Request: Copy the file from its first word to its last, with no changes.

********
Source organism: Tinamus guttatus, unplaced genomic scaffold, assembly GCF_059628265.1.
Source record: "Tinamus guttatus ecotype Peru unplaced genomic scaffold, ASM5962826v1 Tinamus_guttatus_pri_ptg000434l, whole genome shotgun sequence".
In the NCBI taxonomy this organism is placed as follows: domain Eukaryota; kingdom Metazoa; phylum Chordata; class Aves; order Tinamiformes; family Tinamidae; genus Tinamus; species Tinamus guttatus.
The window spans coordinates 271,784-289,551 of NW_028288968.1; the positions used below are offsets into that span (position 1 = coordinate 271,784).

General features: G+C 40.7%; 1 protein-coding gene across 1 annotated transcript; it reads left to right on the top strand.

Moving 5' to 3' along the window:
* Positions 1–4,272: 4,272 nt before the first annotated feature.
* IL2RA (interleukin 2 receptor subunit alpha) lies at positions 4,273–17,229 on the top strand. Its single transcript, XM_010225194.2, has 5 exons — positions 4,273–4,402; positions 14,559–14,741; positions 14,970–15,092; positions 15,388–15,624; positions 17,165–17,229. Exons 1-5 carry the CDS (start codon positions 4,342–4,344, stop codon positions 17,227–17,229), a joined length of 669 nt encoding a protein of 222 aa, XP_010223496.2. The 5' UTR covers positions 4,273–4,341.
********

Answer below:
Source organism: Tinamus guttatus, unplaced genomic scaffold, assembly GCF_059628265.1.
Source record: "Tinamus guttatus ecotype Peru unplaced genomic scaffold, ASM5962826v1 Tinamus_guttatus_pri_ptg000434l, whole genome shotgun sequence".
In the NCBI taxonomy this organism is placed as follows: domain Eukaryota; kingdom Metazoa; phylum Chordata; class Aves; order Tinamiformes; family Tinamidae; genus Tinamus; species Tinamus guttatus.
The window spans coordinates 271,784-289,551 of NW_028288968.1; the positions used below are offsets into that span (position 1 = coordinate 271,784).

General features: G+C 40.7%; 1 protein-coding gene across 1 annotated transcript; it reads left to right on the top strand.

Moving 5' to 3' along the window:
* Positions 1–4,272: 4,272 nt before the first annotated feature.
* IL2RA (interleukin 2 receptor subunit alpha) lies at positions 4,273–17,229 on the top strand. Its single transcript, XM_010225194.2, has 5 exons — positions 4,273–4,402; positions 14,559–14,741; positions 14,970–15,092; positions 15,388–15,624; positions 17,165–17,229. Exons 1-5 carry the CDS (start codon positions 4,342–4,344, stop codon positions 17,227–17,229), a joined length of 669 nt encoding a protein of 222 aa, XP_010223496.2. The 5' UTR covers positions 4,273–4,341.